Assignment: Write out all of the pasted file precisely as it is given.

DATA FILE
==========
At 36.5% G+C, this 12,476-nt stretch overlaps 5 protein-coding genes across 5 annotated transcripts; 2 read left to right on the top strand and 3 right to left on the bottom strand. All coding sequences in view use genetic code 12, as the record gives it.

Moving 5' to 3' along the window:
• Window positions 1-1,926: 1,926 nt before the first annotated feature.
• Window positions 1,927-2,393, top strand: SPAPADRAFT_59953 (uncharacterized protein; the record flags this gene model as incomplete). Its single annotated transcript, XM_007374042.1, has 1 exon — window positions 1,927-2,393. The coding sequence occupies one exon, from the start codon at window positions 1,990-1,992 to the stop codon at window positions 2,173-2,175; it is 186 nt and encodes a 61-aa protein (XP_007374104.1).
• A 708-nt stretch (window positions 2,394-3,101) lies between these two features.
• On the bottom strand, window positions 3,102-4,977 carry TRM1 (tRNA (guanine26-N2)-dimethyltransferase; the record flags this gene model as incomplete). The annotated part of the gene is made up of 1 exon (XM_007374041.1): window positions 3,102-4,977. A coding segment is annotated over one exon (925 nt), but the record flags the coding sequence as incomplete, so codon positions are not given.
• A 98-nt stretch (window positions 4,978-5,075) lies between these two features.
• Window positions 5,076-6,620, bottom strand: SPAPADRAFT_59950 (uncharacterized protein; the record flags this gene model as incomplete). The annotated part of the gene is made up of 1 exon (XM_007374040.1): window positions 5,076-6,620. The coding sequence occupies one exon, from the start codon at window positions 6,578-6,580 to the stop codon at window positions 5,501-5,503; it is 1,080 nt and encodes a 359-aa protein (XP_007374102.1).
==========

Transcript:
At 36.5% G+C, this 12,476-nt stretch overlaps 5 protein-coding genes across 5 annotated transcripts; 2 read left to right on the top strand and 3 right to left on the bottom strand. All coding sequences in view use genetic code 12, as the record gives it.

Moving 5' to 3' along the window:
• Window positions 1-1,926: 1,926 nt before the first annotated feature.
• Window positions 1,927-2,393, top strand: SPAPADRAFT_59953 (uncharacterized protein; the record flags this gene model as incomplete). Its single annotated transcript, XM_007374042.1, has 1 exon — window positions 1,927-2,393. The coding sequence occupies one exon, from the start codon at window positions 1,990-1,992 to the stop codon at window positions 2,173-2,175; it is 186 nt and encodes a 61-aa protein (XP_007374104.1).
• A 708-nt stretch (window positions 2,394-3,101) lies between these two features.
• On the bottom strand, window positions 3,102-4,977 carry TRM1 (tRNA (guanine26-N2)-dimethyltransferase; the record flags this gene model as incomplete). The annotated part of the gene is made up of 1 exon (XM_007374041.1): window positions 3,102-4,977. A coding segment is annotated over one exon (925 nt), but the record flags the coding sequence as incomplete, so codon positions are not given.
• A 98-nt stretch (window positions 4,978-5,075) lies between these two features.
• Window positions 5,076-6,620, bottom strand: SPAPADRAFT_59950 (uncharacterized protein; the record flags this gene model as incomplete). The annotated part of the gene is made up of 1 exon (XM_007374040.1): window positions 5,076-6,620. The coding sequence occupies one exon, from the start codon at window positions 6,578-6,580 to the stop codon at window positions 5,501-5,503; it is 1,080 nt and encodes a 359-aa protein (XP_007374102.1).